My good buddy Glenn Lesanto was kind enough to give a talk at my Personal Branding UK Meetup last month. His background as a journalist, live reporter and social media conversation catalyst made for a very interesting session. Here are my greatest takeaways from the evening.

1. We are all looking for some kind of advancement with personal branding

Whether you’re looking to manage your career, find new clients, get speaking engagements or finding an investor – we should all have a purpose with our personal brand. In Glenn’s case it’s about being visible and in the conversation (could be Twitter, could be a conference) to be on the radar screen of commissioning editors and anyone that needs a writer/reporter. In my own case, I use personal branding to attract more clients for social recruiting projects as well as LinkedIn training sessions. Most of the people that come to this particular meetup are either career changers or have started up a business, they understand the need to be seen in their markets.

2. Your personality and actions equal your personal brand

Anyone can talk a good game but it’s our actions that verify our brands. We have all seen the ‘social media experts’ who haven’t tweeted since July 09, or the ‘SEO guru’ that you simply can’t find on Google… These guys have a serious disparity issue and nobody will buy into their personal brands, let alone buy their products or services. By actually doing it (whatever it may be), you can become an expert in your field but only when others say you are one.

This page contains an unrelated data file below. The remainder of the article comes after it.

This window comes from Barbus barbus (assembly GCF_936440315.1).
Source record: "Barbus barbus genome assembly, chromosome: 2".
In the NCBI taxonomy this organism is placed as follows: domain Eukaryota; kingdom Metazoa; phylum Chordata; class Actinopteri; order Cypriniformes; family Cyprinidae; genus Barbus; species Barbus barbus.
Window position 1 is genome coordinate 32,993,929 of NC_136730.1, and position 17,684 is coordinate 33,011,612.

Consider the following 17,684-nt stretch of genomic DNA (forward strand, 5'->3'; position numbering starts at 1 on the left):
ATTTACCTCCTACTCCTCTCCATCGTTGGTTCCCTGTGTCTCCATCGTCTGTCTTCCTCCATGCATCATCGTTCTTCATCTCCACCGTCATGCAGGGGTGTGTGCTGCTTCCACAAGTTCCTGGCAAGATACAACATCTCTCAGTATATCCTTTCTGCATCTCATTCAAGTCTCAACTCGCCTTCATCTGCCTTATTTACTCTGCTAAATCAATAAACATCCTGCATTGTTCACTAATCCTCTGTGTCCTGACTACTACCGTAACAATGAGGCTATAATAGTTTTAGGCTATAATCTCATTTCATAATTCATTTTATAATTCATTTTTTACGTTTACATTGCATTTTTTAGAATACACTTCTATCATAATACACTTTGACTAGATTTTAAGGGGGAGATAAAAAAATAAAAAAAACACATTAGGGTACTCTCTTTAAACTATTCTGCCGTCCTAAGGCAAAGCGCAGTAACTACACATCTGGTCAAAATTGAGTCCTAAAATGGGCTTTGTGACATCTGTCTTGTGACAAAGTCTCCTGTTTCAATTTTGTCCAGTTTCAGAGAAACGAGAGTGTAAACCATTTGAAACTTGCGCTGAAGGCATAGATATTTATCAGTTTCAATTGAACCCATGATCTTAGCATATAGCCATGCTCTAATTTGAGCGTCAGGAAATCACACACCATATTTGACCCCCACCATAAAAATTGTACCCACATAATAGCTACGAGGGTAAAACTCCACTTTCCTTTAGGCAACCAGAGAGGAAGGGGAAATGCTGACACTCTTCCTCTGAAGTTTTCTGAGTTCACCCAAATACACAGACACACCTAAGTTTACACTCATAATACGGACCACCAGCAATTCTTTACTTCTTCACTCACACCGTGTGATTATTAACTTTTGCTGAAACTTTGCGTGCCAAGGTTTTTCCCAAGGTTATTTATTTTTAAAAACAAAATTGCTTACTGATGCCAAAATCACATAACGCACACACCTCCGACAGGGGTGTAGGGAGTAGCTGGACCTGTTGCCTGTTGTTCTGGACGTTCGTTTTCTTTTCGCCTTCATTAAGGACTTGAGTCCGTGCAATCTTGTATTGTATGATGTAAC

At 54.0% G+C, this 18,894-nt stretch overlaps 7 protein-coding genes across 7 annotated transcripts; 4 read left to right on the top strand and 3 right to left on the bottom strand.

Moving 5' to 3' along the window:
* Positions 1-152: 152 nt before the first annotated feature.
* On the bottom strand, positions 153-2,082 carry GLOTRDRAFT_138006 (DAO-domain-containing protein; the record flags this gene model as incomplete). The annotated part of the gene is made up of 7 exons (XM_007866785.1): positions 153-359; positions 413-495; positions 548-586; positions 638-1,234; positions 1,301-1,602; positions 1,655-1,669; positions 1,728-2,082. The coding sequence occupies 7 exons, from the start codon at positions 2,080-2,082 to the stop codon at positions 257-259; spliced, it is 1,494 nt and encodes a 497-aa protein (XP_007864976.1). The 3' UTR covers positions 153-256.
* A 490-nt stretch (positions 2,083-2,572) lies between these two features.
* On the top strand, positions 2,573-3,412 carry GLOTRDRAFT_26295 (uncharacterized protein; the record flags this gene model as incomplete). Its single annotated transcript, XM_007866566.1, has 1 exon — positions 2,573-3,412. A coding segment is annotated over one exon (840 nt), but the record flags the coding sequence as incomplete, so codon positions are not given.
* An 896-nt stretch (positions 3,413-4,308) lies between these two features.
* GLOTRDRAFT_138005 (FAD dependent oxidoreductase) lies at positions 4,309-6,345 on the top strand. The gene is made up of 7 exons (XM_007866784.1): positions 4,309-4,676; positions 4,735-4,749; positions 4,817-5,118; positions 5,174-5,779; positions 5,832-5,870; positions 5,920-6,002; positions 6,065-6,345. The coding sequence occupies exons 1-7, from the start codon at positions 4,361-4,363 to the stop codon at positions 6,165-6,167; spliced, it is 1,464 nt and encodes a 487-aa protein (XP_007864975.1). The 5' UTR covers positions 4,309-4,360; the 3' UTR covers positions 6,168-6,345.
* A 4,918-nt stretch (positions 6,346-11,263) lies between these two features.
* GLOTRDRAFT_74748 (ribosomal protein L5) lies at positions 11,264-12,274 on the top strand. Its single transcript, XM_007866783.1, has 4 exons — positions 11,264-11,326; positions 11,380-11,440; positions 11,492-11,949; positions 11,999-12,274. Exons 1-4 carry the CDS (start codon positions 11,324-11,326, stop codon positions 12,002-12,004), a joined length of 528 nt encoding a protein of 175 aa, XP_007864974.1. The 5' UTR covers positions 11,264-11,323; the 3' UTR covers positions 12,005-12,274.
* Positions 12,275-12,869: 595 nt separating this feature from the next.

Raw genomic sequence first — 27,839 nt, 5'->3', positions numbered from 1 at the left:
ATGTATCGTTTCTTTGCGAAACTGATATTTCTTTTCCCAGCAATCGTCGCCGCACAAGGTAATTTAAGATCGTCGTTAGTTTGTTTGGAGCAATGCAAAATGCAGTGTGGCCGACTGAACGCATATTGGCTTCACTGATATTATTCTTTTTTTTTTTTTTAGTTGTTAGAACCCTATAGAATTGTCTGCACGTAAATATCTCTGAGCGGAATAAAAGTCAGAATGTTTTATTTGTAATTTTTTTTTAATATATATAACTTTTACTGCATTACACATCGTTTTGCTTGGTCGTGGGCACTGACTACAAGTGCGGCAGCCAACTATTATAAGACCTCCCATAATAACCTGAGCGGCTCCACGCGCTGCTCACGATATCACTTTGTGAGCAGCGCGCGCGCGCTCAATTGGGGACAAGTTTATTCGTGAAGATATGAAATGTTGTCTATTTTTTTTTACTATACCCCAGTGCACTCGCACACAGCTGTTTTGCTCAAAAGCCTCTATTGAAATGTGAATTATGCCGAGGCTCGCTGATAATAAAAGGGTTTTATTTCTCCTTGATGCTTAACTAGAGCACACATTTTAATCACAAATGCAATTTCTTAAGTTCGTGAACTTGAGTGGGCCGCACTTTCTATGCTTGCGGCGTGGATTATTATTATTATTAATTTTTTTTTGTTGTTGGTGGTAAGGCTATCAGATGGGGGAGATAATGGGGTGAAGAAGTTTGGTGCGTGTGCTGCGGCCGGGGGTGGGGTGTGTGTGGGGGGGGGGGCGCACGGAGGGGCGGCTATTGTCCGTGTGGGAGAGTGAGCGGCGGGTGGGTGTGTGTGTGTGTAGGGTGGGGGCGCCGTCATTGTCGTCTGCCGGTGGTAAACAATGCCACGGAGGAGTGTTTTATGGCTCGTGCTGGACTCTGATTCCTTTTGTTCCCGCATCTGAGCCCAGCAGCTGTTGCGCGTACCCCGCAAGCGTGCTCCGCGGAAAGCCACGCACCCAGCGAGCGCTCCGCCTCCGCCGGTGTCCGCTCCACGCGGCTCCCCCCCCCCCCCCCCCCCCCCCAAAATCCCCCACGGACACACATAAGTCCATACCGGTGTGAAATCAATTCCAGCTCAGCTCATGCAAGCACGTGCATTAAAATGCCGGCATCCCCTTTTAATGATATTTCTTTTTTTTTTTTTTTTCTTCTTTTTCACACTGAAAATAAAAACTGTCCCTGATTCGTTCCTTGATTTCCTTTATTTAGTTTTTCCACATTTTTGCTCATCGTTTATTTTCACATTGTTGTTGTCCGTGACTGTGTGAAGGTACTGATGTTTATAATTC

3. Your personal brand won’t help you unless it’s authentic

When you define your brand you have to be honest with others and more importantly, yourself. Glenn recommends you simply brainstorm and ask yourself “who am I?” enough times for it to come out. This is in my opinion the hardest part to personal branding, most people I know aren’t too interested in introspection but this is the most important process. Once you come up with your true, authentic brand you’ll notice that the other pieces will fall into place a lot easier.

4. Tell your story

Once you have got your brand defined and you’re happy with it, it’s time to start communicating. Glenn is a master storyteller and when I asked him to come and speak to the Meetup group he said “Sure, could be in London in a month’s time, just need to get down from Lincoln on my canal boat”. Excellent, we put the date in the diary. Now, Glenn didn’t just cruise down the canals of England without telling the story.

Check out his Posterous blog containing pictures from his journey. These pictures all went up on Twitter so that Glenn’s followers could track his progress. So now we know Glenn has a passion for boating and his brand just got even more interesting in my book. The lesson we can learn is to share interesting things happening to us, it’s called personal branding because it’s about what happens to you, not your company or products.